Crossmatching is a simple technique that can be performed with standard laboratory equipment. A major, minor, and autocontrol crossmatch should be performed although the minor crossmatch is rarely used in dogs. The major crossmatch should always be compatible at room temperature and at 37 degrees Celsius (°C).

The following is a simple (nonpurist) major crossmatch protocol (donor red cells and patient serum or plasma):

1.  Centrifuge EDTA or citrated DONOR blood at the LOWEST centrifugal rate possible on your centrifuge...for about 10 minutes.

2.  Remove 0.2 mLs of packed and place in 4.8 mLs of normal (0.9%) saline. Mix. (There are now 5.0 mLs in the tube; this essentially replaces washing step.)

3.  Place 0.1 mL of this mixture into three small test tubes.

4.  Place 0.1 mL of PATIENT serum or plasma into each of the three tubes described above. Each tube will now have 0.1 mL of the donor red cell-saline mixture and 0.1 mL of patient serum or plasma, a total of 0.2 mLs each.

5.  Incubate-for 15 minutes-one tube at 37 degrees C, one at room temperature (25 degreesC), and one at refrigerator temperature (4 degrees C).

6.  Centrifuge briskly for one minute.

7.  Examine the supernatant for any hemolysis. Any hemolysis indicates crossmatch incompatibility.

8.  Examine the cell button. Flick or swish the test tube. The fluid in the tube should redden as red cells disperse. If the button is agglutinated or microagglutinated (examine a drop under low microscopic power), this indicates crossmatch incompatibility. To complete the minor crossmatch, use patient red cells & donor serum or plasma. To complete the autocontrol use patent red cells and patient plasma. In dogs the minor crossmatch is useful for a patient receiving multiple plasma product transfusions.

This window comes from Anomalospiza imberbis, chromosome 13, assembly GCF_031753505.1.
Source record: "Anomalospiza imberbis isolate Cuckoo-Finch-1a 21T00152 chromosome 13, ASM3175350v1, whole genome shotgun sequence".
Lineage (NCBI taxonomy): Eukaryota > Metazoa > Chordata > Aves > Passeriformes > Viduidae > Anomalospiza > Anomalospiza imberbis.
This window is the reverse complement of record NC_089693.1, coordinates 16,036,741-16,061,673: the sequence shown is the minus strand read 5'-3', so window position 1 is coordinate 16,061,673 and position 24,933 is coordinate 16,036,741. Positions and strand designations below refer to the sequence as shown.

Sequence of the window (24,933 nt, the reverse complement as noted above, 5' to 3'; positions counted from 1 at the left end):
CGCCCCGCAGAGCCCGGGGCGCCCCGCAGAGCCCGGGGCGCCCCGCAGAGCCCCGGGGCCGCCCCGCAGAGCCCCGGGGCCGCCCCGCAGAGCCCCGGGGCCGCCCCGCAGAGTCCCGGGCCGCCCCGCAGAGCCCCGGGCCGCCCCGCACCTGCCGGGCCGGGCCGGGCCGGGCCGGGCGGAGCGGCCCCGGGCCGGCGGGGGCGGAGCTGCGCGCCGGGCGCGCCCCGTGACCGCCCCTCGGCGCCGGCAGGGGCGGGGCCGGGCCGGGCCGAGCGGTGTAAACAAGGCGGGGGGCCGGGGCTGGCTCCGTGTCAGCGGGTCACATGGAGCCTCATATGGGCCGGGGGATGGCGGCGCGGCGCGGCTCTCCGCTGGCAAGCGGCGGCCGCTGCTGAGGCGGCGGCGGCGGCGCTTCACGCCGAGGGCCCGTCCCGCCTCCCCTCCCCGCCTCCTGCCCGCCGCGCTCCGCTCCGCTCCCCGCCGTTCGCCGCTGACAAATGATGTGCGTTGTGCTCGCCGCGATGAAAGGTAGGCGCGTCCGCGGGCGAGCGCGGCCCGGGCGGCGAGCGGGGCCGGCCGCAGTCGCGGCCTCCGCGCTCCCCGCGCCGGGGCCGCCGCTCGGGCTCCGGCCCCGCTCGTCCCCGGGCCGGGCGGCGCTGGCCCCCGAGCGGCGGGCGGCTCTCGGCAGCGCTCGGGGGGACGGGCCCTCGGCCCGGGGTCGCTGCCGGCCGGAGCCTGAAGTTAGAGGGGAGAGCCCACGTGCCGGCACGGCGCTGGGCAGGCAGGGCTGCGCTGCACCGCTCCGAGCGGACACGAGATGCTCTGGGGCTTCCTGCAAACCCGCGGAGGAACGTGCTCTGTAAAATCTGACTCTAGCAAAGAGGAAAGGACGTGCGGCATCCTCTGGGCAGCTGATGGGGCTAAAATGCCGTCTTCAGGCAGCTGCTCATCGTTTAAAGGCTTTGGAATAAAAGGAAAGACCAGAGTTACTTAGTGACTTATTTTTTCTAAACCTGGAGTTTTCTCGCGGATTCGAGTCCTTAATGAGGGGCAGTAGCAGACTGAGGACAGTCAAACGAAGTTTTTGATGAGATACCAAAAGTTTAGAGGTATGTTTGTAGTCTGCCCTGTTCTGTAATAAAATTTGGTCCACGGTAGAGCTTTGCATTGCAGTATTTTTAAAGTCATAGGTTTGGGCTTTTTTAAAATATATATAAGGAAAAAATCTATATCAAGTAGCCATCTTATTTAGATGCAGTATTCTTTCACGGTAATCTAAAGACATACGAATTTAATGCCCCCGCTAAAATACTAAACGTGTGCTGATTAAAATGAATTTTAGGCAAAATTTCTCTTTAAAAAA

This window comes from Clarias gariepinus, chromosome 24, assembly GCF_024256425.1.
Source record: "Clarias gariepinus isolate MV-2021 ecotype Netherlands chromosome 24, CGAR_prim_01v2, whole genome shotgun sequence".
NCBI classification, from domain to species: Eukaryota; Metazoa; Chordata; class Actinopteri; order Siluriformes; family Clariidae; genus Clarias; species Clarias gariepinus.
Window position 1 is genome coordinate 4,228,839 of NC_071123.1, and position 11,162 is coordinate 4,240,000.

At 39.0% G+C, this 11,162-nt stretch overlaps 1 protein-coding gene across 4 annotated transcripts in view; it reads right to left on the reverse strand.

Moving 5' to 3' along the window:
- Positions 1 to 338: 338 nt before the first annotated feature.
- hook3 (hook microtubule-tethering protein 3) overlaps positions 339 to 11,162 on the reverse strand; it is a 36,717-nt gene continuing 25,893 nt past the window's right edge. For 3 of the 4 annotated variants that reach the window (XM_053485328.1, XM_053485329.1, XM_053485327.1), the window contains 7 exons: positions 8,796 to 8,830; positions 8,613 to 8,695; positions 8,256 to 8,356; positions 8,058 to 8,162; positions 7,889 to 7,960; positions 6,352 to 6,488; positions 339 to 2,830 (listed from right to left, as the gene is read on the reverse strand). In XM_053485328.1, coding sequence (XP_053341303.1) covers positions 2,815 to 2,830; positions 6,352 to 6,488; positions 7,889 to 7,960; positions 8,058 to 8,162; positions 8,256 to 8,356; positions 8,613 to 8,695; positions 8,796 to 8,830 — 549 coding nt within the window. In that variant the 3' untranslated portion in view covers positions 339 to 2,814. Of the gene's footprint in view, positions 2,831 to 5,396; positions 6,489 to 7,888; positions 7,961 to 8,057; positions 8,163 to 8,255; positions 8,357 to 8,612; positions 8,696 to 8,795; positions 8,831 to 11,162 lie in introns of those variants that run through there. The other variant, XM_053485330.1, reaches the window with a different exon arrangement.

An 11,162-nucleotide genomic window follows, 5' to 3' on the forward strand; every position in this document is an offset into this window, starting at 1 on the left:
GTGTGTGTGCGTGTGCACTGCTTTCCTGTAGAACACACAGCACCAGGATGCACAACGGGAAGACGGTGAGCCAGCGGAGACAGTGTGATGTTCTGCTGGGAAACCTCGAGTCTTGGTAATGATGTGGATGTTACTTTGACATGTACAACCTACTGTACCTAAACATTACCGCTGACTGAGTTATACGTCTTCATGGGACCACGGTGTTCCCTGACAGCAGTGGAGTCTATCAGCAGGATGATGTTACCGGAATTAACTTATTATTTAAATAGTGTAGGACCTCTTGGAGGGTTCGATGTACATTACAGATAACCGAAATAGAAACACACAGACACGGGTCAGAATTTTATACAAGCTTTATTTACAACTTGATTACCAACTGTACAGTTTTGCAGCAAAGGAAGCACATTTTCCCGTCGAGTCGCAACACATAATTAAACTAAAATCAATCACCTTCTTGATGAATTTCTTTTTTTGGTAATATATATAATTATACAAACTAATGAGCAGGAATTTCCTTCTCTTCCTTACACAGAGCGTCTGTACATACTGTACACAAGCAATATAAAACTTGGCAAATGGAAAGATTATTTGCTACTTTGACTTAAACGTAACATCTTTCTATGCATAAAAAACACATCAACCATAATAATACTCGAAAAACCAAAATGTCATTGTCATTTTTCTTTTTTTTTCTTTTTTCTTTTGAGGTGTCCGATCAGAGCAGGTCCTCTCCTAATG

The Decision to Transfuse

All transfusion therapy can produce only transient improvement in the patient's condition. Unless the patient is able to produce the deficit component endogenously, more transfusions will be necessary. Furthermore, transfusions dampen the physiologic response to deficiency of a blood constituent. For example if a patient has a low red cell mass, tissue hypoxia results in increased erythropoietin production and the marrow responds with reticulocytosis. Red cell transfusion, in this patient, will result in diminished and delayed reticulocyte response. Several questions should be considered when considering transfusion.

1.  Is blood transfusion really necessary?

2.  What is the patient's particular clinical need?

3.  Does the prospective benefit justify the risks of transfusion?

4.  What blood component will effectively meet this special need at the lowest cost?

5.  (After transfusion) Did the transfusion result in the anticipated benefit for the patient?

Speaker Information
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Bernard F. Feldman, DVM, PhD
Virginia-Maryland Regional College of Veterinary Medicine
Virginia Polytechnic Institute and State University
Blacksburg, VA, USA